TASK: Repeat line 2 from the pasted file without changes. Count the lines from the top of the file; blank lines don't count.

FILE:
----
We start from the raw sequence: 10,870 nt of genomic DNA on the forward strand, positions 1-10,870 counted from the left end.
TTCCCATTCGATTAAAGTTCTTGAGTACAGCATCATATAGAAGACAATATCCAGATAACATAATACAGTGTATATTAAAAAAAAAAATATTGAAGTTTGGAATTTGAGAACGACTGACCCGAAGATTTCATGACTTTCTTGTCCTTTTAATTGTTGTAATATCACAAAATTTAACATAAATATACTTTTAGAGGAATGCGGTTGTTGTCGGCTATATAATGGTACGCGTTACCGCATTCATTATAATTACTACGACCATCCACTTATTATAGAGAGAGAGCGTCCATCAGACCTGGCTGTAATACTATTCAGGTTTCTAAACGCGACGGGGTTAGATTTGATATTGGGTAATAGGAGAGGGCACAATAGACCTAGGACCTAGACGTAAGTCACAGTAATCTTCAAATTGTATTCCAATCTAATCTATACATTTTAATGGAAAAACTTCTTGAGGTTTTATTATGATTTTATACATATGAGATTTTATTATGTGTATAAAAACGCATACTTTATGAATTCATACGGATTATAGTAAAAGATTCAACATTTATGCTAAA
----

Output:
TTCCCATTCGATTAAAGTTCTTGAGTACAGCATCATATAGAAGACAATATCCAGATAACATAATACAGTGTATATTAAAAAAAAAAATATTGAAGTTTGGAATTTGAGAACGACTGACCCGAAGATTTCATGACTTTCTTGTCCTTTTAATTGTTGTAATATCACAAAATTTAACATAAATATACTTTTAGAGGAATGCGGTTGTTGTCGGCTATATAATGGTACGCGTTACCGCATTCATTATAATTACTACGACCATCCACTTATTATAGAGAGAGAGCGTCCATCAGACCTGGCTGTAATACTATTCAGGTTTCTAAACGCGACGGGGTTAGATTTGATATTGGGTAATAGGAGAGGGCACAATAGACCTAGGACCTAGACGTAAGTCACAGTAATCTTCAAATTGTATTCCAATCTAATCTATACATTTTAATGGAAAAACTTCTTGAGGTTTTATTATGATTTTATACATATGAGATTTTATTATGTGTATAAAAACGCATACTTTATGAATTCATACGGATTATAGTAAAAGATTCAACATTTATGCTAAA